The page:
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Their relationship was put to the ultimate test, though, when they returned from deployment to devastating news earlier this year. Jacob Long, First Coast News

HINESVILLE, Ga. -- A southeastern Georgia soldier is getting reacquainted with a close friend who he believes was wrongfully taken from him.

Last year, U.S. Army Specialist Nate Korpusik became a certified K9 handler in the now-defunct defense program T.E.D.D., which is short for Tactical Explosive Detector Dogs.

"You can't pass up an opportunity like that when it comes," he told First Coast News from his apartment in Savannah.

Korpusik, who is stationed at Ft. Stewart in nearby Hinesville, was partnered with a four-year-old German Shepard named Zino. They spent about a year in Afghanistan bonding together and learning to follow each other's lead.

Dogs like Zino were deployed by the military beginning in 2010 to help combat soldiers find explosives in enemy territory. But Korpusik said they had a much greater purpose.

"I think the bond is what brings you through and makes the day to day life that much better," he emotionally explained.

Korpusik added that the most powerful part of their bond overseas was the comfort and support Zino would unknowingly provide while he was away from family and friends.

He said, "A dog is like one of your kids, and it's hard for some people to understand that. But he is like one of my kids."

Their relationship was put to the ultimate test, though, when they returned from deployment to devastating news earlier this year.

"It was worse than any one day in Afghanistan or any culmination of days in Afghanistan," Korpusik described.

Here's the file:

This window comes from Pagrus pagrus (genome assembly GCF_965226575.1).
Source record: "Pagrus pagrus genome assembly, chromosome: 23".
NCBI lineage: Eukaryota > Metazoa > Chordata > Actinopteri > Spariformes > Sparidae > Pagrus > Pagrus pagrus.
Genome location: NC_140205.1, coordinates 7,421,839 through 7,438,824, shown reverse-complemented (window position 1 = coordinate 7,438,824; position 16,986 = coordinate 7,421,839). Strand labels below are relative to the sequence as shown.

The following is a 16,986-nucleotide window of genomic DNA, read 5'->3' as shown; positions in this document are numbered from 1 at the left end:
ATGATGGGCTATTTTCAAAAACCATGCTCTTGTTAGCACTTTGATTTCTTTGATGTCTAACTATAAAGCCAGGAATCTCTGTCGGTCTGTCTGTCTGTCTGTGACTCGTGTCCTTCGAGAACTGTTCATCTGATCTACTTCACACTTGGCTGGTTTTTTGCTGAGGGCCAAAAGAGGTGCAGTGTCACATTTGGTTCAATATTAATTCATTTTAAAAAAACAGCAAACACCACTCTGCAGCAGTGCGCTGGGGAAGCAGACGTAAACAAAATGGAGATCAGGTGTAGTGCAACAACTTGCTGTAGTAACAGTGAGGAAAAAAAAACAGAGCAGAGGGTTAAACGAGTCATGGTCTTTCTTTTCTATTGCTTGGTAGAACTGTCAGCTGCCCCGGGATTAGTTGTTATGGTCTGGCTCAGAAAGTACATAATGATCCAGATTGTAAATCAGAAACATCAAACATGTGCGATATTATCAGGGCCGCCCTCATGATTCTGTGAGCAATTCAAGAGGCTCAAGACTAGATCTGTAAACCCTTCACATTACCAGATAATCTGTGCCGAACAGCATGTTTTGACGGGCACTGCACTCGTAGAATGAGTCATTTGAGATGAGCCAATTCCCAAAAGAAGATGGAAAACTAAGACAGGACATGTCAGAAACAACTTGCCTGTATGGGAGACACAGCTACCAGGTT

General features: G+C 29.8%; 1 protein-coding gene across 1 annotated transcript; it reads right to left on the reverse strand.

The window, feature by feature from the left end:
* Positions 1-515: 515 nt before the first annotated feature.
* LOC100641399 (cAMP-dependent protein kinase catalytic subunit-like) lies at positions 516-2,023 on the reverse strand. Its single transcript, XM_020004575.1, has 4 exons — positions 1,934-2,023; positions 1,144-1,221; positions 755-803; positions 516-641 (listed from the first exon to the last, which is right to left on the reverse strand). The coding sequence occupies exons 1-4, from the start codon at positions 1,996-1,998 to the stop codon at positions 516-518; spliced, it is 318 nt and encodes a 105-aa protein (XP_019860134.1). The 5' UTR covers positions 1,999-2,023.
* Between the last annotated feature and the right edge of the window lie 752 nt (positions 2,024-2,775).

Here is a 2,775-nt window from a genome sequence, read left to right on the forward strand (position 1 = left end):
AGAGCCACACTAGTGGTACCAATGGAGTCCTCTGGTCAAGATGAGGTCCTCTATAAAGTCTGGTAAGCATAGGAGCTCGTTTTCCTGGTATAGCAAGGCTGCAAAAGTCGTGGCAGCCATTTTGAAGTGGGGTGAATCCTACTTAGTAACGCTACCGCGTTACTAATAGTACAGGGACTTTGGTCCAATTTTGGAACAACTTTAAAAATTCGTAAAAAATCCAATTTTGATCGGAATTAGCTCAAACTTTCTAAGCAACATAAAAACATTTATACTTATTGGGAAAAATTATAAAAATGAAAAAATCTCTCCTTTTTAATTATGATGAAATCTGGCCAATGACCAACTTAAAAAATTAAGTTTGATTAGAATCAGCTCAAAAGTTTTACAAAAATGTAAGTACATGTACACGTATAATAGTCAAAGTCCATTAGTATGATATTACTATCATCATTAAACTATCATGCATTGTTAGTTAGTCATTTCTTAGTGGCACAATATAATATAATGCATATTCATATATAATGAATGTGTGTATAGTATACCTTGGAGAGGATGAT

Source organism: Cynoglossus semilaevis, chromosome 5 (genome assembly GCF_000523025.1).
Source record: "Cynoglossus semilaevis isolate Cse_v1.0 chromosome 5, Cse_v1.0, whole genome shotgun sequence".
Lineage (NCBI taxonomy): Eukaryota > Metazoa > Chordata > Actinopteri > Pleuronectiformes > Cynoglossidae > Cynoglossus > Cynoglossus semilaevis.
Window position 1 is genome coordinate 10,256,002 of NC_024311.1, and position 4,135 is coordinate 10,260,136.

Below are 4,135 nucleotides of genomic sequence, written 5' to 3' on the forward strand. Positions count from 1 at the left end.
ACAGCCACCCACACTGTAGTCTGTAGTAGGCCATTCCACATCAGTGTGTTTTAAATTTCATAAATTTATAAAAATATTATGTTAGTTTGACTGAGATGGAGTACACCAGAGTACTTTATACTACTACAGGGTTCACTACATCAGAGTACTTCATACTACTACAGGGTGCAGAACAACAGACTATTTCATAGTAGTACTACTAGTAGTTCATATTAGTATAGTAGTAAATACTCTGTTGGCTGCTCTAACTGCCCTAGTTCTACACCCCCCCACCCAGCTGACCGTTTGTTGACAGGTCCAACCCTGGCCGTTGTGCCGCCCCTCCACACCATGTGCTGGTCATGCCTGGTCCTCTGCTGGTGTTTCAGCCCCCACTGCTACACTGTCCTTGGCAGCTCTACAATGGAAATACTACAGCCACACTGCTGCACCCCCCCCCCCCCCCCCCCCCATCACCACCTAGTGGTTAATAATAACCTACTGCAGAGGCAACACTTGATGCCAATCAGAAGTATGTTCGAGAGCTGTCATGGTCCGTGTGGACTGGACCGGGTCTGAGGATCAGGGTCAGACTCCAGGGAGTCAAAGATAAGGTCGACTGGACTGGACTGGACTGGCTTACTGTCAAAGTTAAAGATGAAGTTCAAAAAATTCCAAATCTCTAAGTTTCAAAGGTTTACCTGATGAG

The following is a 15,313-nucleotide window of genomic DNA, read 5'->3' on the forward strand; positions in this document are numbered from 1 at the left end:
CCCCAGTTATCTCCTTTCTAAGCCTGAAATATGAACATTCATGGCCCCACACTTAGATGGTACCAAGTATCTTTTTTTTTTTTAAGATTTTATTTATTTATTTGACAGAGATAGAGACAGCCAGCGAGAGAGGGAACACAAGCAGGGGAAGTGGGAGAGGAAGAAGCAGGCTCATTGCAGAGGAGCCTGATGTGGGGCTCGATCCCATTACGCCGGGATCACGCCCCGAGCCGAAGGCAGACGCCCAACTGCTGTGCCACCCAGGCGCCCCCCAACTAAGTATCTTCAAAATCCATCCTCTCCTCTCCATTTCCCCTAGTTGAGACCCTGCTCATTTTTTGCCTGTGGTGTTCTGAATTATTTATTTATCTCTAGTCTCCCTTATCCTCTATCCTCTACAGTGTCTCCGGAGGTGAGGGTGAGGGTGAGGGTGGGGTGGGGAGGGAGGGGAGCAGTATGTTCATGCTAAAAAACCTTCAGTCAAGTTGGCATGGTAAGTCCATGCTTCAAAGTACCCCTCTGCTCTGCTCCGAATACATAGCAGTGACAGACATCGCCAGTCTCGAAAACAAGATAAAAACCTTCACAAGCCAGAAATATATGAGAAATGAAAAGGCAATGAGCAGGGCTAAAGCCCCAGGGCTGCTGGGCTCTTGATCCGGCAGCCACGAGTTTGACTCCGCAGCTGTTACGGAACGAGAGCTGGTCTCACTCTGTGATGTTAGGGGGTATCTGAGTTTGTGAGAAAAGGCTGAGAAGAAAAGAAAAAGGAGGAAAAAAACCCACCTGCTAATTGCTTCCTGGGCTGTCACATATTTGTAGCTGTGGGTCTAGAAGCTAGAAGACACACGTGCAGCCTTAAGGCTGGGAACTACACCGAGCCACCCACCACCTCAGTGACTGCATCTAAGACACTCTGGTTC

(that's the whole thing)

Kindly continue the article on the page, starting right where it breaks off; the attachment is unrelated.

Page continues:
As First Coast News first reported this month, Korpusik was one of about a dozen Ft. Stewart soldiers who took to social media to express heartbreak, anger and disappointment over the T.E.D.D. program.

The primary complaint, according to the handlers, was a lack of understanding and communication by the United States military and companies it contracted and subcontracted with to carry out the program.

The Army said in response to questions submitted by First Coast News that soldiers are not guaranteed the opportunity to adopt their K9s, but that they do get the opportunity to express their intent to adopt.

However, some soldiers to this day claim they have little to no idea where their T.E.D.D. dogs are located. Others have found theirs, but are unable to adopt them.

The outcome of Korpusik and Zino's separation might be the most emotional one of them all, though.

"It makes you feel like your best friend was torn away, and you almost feel helpless to get him back,' he said.

He said he returned Zino to a contracted government kennel in North Carolina called K2 Solutions for an evaluation, which he said is standard protocal.

Then, Korpusik said his best friend was adopted out behind his back. "They said that all the handlers had all been contacted and none of them showed up to pick up their dogs, which is inaccurate because we weren't contacted."

Upon further investigation, FCN has learned K2 lost its government contract in what its CEO calls a "significant situaiton" around the same time of Zino's alleged adoption.

Korpusik believes dogs like his fell through the cracks.

"(When) a company loses its contract and a new one comes in and takes its place, information does not always get transferred," he stated.

It was only because of social media and endless phone calls that Korpusik was able to find his best friend again. Zino landed with a new owner in North Carolina.

But that person felt so badly about the situation, she gave Zino back to Korpusik without hesitation.

"She was very willing to do it. An absolutely sweetheart," he said.

The two are now closer than ever and are spending a lot of time outside playing fetch. But Korpusik can't help but wish the entire situation would have been handled differently.

"The part that bothers me the most is I think the lack of understanding. Some people that are in these positions just think that the dog is a dog, just a tool," he said.

K2 Solutions denies any involvement in the adoption process. It would not comment about why it lost its contract with the Army.

In a statement to First Coast News regarding the dogs being separated from their handlers, the company said, "...feelings are bound to get hurt."

The T.E.D.D. program has since been discontinued amid complaints and concerns from handlers.

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